Thursday, 19 September 2013

Nature's Gifts

Nothing is more beautiful than mother nature. These Mediterranean miracles were captured in Lucite sometime in 60s or 70s. The top is a Murex shell (Fun Fact: the snail inside was the only source of the color purple prior to modern dye manufacture - used by Romans in their royal clothing) and the bottom - a white coral from a time before we had a clue to its impending extinction.
6", 4.5"
This great picture was taken in Australia at the John Sands packing exhibition at the Sydney Town Hall between August and November 1936.

Among other things, my upcoming book, Disney's Grand Tour, pieces together the early history of the Disney offices throughout Europe, adding a tremendous amount of details to what was known until now.

However, when you look at early Robert Hartman stationary and Kay Kamen catalogs, you realize that, apart from Europe, Disney also had an "official" presence abroad in Australia since at least August 1934.

From what I was able to gather, Disney was first represented in Australasia, through the Australian company John Sands Ltd. Walter Rogan Granger was working for John Sands at the time and seems to have been the Key Account Manager for Disney as early as 1935 (and maybe even earlier).

By the end of October 1939, Walter R. Granger resigned from John Sands and became the General Manager of the newly created Walt Disney - Mickey Mouse A'sia Pty Ltd. He passed away in January 1947 and was followed as GM by his son, Walter Arthur Granger, who remained with the company at least until the 1970s.

Do we have any readers in Australia? Have you researched the early history of Disney in that country? Do you know if the John Sands company, which still exists, preserved its archives? Do you know when Walter Arthur Granger retired? (He passed away in 2008.) Any idea of what were the first products licensed by John Sands and when?

Any additional information which can be added to what I am mentioning above would be tremendously welcome.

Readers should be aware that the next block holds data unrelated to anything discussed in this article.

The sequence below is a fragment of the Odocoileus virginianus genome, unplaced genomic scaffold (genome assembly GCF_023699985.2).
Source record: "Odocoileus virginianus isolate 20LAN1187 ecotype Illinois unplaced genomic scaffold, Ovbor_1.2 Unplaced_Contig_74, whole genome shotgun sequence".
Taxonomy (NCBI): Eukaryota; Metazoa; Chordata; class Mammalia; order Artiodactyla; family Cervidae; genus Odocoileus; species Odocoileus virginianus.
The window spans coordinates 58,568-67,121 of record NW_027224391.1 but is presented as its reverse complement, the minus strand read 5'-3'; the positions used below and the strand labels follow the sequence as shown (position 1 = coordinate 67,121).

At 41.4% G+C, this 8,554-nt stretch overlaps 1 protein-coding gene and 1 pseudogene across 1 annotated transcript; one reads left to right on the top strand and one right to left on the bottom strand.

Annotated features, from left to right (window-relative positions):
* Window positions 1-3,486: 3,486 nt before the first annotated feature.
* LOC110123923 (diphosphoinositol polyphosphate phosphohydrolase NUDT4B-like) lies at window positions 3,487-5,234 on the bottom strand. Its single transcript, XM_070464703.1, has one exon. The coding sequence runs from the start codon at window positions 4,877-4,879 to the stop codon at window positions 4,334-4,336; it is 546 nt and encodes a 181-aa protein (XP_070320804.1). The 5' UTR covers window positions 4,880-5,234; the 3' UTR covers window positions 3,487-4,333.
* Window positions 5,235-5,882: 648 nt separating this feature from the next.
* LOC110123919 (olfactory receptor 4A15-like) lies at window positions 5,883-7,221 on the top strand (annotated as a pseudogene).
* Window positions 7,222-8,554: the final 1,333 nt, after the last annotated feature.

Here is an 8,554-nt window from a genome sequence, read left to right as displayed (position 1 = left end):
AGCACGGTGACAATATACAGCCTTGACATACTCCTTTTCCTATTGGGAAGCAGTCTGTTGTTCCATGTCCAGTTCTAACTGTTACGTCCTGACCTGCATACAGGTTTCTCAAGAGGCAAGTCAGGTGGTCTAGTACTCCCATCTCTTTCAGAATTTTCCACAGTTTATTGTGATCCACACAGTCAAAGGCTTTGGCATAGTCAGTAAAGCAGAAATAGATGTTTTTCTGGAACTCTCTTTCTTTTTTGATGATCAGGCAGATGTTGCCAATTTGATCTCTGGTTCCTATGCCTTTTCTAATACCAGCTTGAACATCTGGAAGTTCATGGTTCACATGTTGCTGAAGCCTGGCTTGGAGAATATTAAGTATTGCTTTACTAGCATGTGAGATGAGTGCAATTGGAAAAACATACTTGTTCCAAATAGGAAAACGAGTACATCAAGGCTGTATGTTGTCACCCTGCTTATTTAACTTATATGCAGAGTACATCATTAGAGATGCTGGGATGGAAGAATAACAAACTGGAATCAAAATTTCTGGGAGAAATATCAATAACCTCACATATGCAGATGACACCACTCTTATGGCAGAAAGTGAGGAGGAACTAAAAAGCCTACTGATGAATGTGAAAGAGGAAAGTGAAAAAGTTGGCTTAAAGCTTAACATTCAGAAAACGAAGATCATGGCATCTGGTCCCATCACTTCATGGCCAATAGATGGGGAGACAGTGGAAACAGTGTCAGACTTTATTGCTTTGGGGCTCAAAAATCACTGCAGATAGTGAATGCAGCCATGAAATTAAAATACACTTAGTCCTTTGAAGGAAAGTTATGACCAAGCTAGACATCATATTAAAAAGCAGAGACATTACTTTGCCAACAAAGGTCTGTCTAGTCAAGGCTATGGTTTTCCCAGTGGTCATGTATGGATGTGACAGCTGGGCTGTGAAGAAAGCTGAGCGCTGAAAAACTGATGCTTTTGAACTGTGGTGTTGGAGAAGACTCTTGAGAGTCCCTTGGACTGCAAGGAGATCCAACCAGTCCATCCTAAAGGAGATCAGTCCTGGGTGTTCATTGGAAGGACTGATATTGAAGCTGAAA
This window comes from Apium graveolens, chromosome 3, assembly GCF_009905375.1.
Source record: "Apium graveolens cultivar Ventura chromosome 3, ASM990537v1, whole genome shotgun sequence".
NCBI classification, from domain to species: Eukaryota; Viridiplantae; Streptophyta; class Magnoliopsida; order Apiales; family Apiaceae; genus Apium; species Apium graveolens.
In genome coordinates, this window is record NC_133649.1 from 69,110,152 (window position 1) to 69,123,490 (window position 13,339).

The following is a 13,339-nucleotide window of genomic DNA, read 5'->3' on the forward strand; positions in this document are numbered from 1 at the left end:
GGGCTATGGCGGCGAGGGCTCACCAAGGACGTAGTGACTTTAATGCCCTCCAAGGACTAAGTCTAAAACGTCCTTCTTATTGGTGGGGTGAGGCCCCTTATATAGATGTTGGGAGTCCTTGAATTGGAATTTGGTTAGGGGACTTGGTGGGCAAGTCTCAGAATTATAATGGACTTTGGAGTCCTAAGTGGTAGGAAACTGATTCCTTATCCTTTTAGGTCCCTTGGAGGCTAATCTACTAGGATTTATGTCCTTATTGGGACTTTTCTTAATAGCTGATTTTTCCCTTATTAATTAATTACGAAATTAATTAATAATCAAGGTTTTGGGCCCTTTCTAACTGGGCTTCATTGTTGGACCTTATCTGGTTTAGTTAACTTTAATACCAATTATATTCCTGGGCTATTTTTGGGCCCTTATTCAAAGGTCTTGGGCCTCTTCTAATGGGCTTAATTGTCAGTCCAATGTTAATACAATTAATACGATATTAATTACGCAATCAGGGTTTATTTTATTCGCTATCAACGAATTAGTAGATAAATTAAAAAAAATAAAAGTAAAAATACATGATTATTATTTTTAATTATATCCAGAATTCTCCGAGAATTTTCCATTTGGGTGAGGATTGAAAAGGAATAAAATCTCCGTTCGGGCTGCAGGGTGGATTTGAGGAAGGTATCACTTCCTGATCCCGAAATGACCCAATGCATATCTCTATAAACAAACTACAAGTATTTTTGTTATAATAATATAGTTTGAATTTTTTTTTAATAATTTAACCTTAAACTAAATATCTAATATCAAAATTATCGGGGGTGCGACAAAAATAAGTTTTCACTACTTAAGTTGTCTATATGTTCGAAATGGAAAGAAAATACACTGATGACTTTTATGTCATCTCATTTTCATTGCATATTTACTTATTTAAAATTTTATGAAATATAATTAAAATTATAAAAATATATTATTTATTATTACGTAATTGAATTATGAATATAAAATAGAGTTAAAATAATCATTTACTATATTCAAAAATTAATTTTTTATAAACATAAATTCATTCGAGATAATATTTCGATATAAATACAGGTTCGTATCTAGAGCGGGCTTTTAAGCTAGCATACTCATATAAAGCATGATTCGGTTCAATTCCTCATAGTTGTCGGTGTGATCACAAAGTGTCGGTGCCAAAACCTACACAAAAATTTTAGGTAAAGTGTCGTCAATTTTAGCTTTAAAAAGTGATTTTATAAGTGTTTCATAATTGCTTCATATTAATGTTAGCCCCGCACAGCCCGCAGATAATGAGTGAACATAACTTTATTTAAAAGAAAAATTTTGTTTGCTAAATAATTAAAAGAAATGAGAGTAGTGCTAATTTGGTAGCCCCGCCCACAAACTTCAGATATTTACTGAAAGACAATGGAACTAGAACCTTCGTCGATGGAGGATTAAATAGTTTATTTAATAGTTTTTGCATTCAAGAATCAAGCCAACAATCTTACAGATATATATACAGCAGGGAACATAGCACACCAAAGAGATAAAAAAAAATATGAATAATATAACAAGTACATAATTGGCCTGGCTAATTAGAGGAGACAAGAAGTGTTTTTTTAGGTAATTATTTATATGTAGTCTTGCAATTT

Wednesday, 18 September 2013

Great Glass from Great Britain

Whitefriars Glass situated on Fleet Street in London (est. 1680) was a storied factory from England, existed for centuries, and at one point was called James Powell and Sons. Early on, the company was best known for making the stain glass for churches. In the 19th century they were innovators in creating scientific applications for glass such as x-ray tubes and light bulbs. This piece dates from the 1960s when the company tried to compete with the popularity of Italian and Scandinavian glass by producing mass appeal decorative items for the home. This rare vase has a kind of bark texture. The color reminds me of a tall frothy glass of root beer.
12" x 7"

Pinocchio in China

I would have loved to pick up this very unusual item on ebay if the price had not gone through the roof.

Tuesday, 17 September 2013

Love of Chains

In the last few years a cult following has emerged for the works of Viennese designer Carl Auböck (1900 -1957). 
A master of minimalist industrial design created in his Austrian home studio, a company kept vibrant currently by his sons. Pictured above are a coveted pair of original iconic chain link paperweights made sometime in the 50s - both brass and nickle plated shown here.
8" long
If rare vintage Disneyana fascinates you, then you do not want to miss this new site!

Do not miss this outstanding article by Todd James Pierce on the Disney History Insitute. Pure gold:

- Walt's Field Day - 1938 by Todd James Pierce